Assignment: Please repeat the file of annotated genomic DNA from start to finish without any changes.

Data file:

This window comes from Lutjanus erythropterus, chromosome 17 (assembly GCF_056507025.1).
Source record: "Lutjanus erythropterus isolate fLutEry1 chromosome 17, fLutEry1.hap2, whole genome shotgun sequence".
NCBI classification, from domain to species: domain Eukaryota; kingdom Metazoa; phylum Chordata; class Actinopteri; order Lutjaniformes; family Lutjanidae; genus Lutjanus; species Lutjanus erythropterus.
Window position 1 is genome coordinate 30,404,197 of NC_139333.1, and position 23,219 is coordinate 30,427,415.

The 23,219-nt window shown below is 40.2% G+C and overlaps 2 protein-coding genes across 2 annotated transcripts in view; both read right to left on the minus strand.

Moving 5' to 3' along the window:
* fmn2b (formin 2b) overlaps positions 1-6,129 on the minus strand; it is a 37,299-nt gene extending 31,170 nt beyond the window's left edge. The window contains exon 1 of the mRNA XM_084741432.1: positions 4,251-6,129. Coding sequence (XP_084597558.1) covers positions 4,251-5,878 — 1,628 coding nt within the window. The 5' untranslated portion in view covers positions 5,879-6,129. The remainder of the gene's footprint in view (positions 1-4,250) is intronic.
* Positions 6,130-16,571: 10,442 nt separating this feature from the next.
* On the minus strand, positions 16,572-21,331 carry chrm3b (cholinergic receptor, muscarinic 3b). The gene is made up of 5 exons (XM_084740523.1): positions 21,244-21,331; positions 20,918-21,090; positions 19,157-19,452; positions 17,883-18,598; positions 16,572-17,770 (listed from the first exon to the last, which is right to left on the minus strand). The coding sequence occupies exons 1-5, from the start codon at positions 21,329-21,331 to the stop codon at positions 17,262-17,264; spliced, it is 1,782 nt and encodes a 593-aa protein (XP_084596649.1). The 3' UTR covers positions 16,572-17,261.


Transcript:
This window comes from Lutjanus erythropterus, chromosome 17 (assembly GCF_056507025.1).
Source record: "Lutjanus erythropterus isolate fLutEry1 chromosome 17, fLutEry1.hap2, whole genome shotgun sequence".
NCBI classification, from domain to species: domain Eukaryota; kingdom Metazoa; phylum Chordata; class Actinopteri; order Lutjaniformes; family Lutjanidae; genus Lutjanus; species Lutjanus erythropterus.
Window position 1 is genome coordinate 30,404,197 of NC_139333.1, and position 23,219 is coordinate 30,427,415.

The 23,219-nt window shown below is 40.2% G+C and overlaps 2 protein-coding genes across 2 annotated transcripts in view; both read right to left on the minus strand.

Moving 5' to 3' along the window:
* fmn2b (formin 2b) overlaps positions 1-6,129 on the minus strand; it is a 37,299-nt gene extending 31,170 nt beyond the window's left edge. The window contains exon 1 of the mRNA XM_084741432.1: positions 4,251-6,129. Coding sequence (XP_084597558.1) covers positions 4,251-5,878 — 1,628 coding nt within the window. The 5' untranslated portion in view covers positions 5,879-6,129. The remainder of the gene's footprint in view (positions 1-4,250) is intronic.
* Positions 6,130-16,571: 10,442 nt separating this feature from the next.
* On the minus strand, positions 16,572-21,331 carry chrm3b (cholinergic receptor, muscarinic 3b). The gene is made up of 5 exons (XM_084740523.1): positions 21,244-21,331; positions 20,918-21,090; positions 19,157-19,452; positions 17,883-18,598; positions 16,572-17,770 (listed from the first exon to the last, which is right to left on the minus strand). The coding sequence occupies exons 1-5, from the start codon at positions 21,329-21,331 to the stop codon at positions 17,262-17,264; spliced, it is 1,782 nt and encodes a 593-aa protein (XP_084596649.1). The 3' UTR covers positions 16,572-17,261.